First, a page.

Rate cuts unlikely as RBI trains guns on inflation

In its monetary policy statement on 10 August, the Reserve Bank of India (RBI) is likely to remind us yet again that the war on inflation is not over. Why? A couple of days after the policy announcement, the official consumer inflation data for July will be released. If most forecasters are right, it is likely to print well above the RBI’s upper tolerance limit of 6%. Besides, there is the associated risk of an upward shift in the future inflation trajectory.

Even if the data is not released, one presumes that RBI would have an estimate of the July price-line. If it guides the policy decision, as it should, turning soft on inflation does not seem likely at all.

Elevated inflation will come largely on the back of higher food prices. Uneven rainfall has impacted production vegetables and hampered sowing of rice and pulses. Sowing shortfall could compromise output going forward, leading to future shortages and price pressure.

Besides, global food markets are tight. The Ukraine crisis has clogged supply lines for sunflower oil, while intense heat in the US has affected its soya bean crop. While vegetable price spikes are transitory and could dissipate going forward, cereals or pulses tend to be relatively sticky.

RBI might have little direct control over food prices but it needs to fret over the uptick. Food remains a key component of household baskets and any rise in prices tends to spill over to other categories. How does this happen?

Workers negotiate higher wages to minimize the dent on real incomes as food prices rise. Producers of consumer goods, facing higher wage costs, try to protect operating margins by hiking prices. This could transmit to the prices of their inputs.

To cut a long story short, if food prices remain high for too long, there is risk of a broad-based and persistent rise in inflation. Food prices are also known to have a major impact on inflation expectations that is known to abet future price increases.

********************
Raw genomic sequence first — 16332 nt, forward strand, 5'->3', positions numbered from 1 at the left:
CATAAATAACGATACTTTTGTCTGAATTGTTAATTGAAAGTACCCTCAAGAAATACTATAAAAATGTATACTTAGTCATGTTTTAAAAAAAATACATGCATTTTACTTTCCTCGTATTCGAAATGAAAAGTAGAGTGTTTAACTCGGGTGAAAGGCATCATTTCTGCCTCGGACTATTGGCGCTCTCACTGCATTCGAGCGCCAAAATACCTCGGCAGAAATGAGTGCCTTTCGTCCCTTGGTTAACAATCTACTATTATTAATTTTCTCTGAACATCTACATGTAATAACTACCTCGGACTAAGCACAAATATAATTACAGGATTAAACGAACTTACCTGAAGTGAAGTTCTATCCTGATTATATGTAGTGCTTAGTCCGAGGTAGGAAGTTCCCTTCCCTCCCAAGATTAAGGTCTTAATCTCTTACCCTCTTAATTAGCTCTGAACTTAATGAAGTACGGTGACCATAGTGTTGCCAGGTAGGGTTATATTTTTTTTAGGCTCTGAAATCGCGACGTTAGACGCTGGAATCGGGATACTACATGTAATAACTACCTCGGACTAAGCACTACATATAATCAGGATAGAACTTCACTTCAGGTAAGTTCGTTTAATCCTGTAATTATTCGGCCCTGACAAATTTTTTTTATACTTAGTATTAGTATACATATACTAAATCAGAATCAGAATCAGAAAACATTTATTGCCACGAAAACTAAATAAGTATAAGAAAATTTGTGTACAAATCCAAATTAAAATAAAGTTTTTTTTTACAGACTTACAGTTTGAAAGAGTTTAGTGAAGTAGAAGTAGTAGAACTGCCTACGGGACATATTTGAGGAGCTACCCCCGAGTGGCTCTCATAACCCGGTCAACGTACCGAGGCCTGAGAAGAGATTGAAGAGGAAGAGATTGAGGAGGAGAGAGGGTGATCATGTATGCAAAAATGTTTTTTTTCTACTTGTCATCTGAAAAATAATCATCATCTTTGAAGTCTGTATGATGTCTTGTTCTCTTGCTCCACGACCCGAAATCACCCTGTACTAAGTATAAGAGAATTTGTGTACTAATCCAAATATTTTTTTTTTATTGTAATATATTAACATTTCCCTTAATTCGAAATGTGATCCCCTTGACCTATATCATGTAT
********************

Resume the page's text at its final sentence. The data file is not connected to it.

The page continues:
That said, RBI is not exactly at ground zero. The impact of a 250 basis point increase in its policy rate over a 10-month period is yet to be entirely felt on the prices, as monetary action tends to work with long lags. Besides, RBI has kept liquidity in the market tight. Core inflation, shorn of fuel and food, has been easing. Both should rein in inflationary impulses even with a food price “shock”.

The rate-setting Monetary Policy Committee (MPC) can stay on hold on 10 August, and reiterate its commitment to hike rates if the inflation data so demands.

Rate cuts, alas, will perhaps have to wait until the second quarter of 2024. Hopefully, by then, inflation would be headed toward 4%, RBI’s medium-term target.

However, RBI is unlikely to act alone. It wants to keep the rupee stable against the dollar (this helps to manage imported inflation) and that, to a degree, entails moving in lockstep with the US Fed.

Mercifully, US inflation seems to be coming under control as its economy cools. Thus, the prospect of a first half 2024 rate cut by the Fed is on the table, and RBI could perhaps take a cue from its American counterpart.

Abheek Barua is an economist with HDFC Bank.

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Updated: 07 Aug 2023, 10:34 PM IST

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